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Impact of ferroptosis induction on iron metabolism in cancer cells harboring TP53 mutations

Thompson, Laurie Renee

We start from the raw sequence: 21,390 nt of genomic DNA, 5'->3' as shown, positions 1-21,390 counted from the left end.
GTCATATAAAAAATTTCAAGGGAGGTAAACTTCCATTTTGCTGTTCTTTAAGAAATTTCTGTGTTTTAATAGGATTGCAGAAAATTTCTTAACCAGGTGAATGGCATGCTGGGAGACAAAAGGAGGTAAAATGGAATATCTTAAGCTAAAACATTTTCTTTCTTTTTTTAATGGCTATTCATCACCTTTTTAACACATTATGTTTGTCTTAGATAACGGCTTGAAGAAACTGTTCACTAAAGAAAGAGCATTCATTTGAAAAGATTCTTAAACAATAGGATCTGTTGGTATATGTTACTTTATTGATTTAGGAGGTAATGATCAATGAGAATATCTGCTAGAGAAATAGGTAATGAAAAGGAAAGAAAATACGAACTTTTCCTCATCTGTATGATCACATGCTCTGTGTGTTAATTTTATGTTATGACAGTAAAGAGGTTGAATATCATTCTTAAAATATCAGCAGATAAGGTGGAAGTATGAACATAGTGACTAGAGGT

The tumor suppressor gene TP53 is the most commonly mutated gene in human cancer, but mutations in TP53 do not just result in loss of tumor suppressor function, they can also promote cancer progression by altering cellular iron acquisition and metabolism. A newly identified role for wild-type TP53 in the mediation of iron homeostasis and cancer cell survival lies in its ability to protect against ferroptosis, a form of iron mediated cell death. The purpose of this study was to determine the extent to which TP53 mutation status effects iron-mediated cell death in response to ferroptosis induction. Using H1299 cells that are null for TP53, we generated cell lines expressing either a tetracycline-inducible wild-type TP53 gene, or a representative mutated TP53 gene from exemplary “hotspot” mutations in the DNA binding domain (248Q, 249S, 273H, 282W, 175H and 245S). These six mutation types were selected because they represent 25% of all TP53 mutations in human cancer. TP53 mutants 248Q, 273H, 245S, and 249S were more sensitive to ferroptosis than WT TP53. As iron-mediated lipid peroxidation is critical for ferroptosis induction, we hypothesized that iron acquisition pathways would be upregulated in mutant TP53 expressing cells. However, only cells expressing the 248Q, 175H, and 245S TP53 mutation types exhibited significant increases in spontaneous iron regulatory protein (IRP) RNA binding activity following ferroptosis activation. Moreover, changes in the expression of targets (e.g. TFRC and FTH1) were inconsistent with the observed differences in sensitivity to ferroptosis. These findings indicate that canonical iron regulatory pathways are bypassed during ferroptotic cell death. These results also indicate that induction of ferroptosis may be an effective therapeutic approach for tumor cells expressing distinct TP53 mutation types.